Many people are unaware that when St. Paul United Methodist Church was established it was the first protestant church between Fort Walton Beach and Pensacola. It was consecrated to the “Service of God” in late 1954. And like many pioneering efforts through history there were obstacles to be overcome before St Paul achieved its present status as a vibrant force for God in the Panhandle.
St. Paul began as a mission in 1954, meeting in the Benson Building in downtown Gulf Breeze. In late 1954 land was donated at the present location. Members of the mission church began clearing the land in February 1955 and officially organized as St. Paul on March 4, 1955 with 12 charter members. 7.5 acres were then deeded to St. Paul at the annual conference and work began on the building with all volunteer construction. The dedication ceremony “to the Glory of God and the Service of Man” was held February 19, 1956. In 1961 Sunday School rooms were added; evening services and Methodist Youth Fellowship were begun. The membership totaled 65 in 1963.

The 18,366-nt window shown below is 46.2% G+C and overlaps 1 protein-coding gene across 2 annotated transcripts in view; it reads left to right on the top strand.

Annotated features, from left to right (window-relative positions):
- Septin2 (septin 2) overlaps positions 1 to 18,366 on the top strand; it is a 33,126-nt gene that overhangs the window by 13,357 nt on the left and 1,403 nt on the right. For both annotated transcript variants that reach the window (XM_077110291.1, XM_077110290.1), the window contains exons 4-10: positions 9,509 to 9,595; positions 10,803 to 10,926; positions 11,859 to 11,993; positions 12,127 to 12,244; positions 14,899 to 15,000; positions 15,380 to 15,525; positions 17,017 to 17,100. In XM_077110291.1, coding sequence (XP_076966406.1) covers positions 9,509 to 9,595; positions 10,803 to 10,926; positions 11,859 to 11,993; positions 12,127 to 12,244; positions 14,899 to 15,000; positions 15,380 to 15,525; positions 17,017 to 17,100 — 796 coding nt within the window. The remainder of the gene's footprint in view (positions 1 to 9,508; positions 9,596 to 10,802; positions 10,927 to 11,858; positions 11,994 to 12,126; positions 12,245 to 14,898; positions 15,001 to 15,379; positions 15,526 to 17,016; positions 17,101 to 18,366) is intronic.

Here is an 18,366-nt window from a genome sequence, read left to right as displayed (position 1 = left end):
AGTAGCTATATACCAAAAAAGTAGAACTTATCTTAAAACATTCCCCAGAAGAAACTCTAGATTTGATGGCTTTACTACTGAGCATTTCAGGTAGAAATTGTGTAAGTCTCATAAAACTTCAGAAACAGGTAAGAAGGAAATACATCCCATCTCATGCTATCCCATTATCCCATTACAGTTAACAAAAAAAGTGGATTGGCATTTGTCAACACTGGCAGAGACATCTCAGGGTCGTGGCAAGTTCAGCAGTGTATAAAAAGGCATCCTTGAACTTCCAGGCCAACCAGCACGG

By 1968 the church and the membership voted to become an attachment to the Gulf Breeze Charge with a plan to hold Sunday School weekly and Sunday worship monthly. Although not officially closed, the church fell on hard times. At last on September 2, 1973 St. Paul, led by the Gulf Breeze pastor, physically reopened with 27 members for Sunday evening worship services. The next few years began the rebirth of St. Paul, of “heading in the right direction, resolving conflict, spiritual growth”. Plans were made for the future: buildings were remodeled, repainted inside and out, and air conditioning was installed.